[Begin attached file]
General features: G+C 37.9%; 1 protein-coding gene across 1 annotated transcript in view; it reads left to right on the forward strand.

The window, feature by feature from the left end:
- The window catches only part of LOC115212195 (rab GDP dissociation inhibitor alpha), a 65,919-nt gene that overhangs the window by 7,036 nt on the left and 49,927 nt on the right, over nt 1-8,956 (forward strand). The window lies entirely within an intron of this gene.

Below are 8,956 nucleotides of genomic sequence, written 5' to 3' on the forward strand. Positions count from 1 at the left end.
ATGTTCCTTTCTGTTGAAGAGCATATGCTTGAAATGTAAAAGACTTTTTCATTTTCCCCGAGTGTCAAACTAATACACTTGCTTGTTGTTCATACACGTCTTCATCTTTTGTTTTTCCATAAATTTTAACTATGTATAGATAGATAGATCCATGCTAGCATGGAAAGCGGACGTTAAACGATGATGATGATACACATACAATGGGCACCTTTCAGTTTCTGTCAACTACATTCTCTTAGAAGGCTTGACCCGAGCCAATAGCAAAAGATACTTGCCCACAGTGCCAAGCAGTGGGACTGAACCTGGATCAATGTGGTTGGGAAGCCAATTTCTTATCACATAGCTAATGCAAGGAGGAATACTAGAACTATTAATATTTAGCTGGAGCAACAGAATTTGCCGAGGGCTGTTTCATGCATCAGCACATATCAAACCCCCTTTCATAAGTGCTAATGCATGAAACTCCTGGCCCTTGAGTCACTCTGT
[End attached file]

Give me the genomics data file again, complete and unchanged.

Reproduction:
General features: G+C 37.9%; 1 protein-coding gene across 1 annotated transcript in view; it reads left to right on the forward strand.

The window, feature by feature from the left end:
- The window catches only part of LOC115212195 (rab GDP dissociation inhibitor alpha), a 65,919-nt gene that overhangs the window by 7,036 nt on the left and 49,927 nt on the right, over nt 1-8,956 (forward strand). The window lies entirely within an intron of this gene.

Below are 8,956 nucleotides of genomic sequence, written 5' to 3' on the forward strand. Positions count from 1 at the left end.
ATGTTCCTTTCTGTTGAAGAGCATATGCTTGAAATGTAAAAGACTTTTTCATTTTCCCCGAGTGTCAAACTAATACACTTGCTTGTTGTTCATACACGTCTTCATCTTTTGTTTTTCCATAAATTTTAACTATGTATAGATAGATAGATCCATGCTAGCATGGAAAGCGGACGTTAAACGATGATGATGATACACATACAATGGGCACCTTTCAGTTTCTGTCAACTACATTCTCTTAGAAGGCTTGACCCGAGCCAATAGCAAAAGATACTTGCCCACAGTGCCAAGCAGTGGGACTGAACCTGGATCAATGTGGTTGGGAAGCCAATTTCTTATCACATAGCTAATGCAAGGAGGAATACTAGAACTATTAATATTTAGCTGGAGCAACAGAATTTGCCGAGGGCTGTTTCATGCATCAGCACATATCAAACCCCCTTTCATAAGTGCTAATGCATGAAACTCCTGGCCCTTGAGTCACTCTGT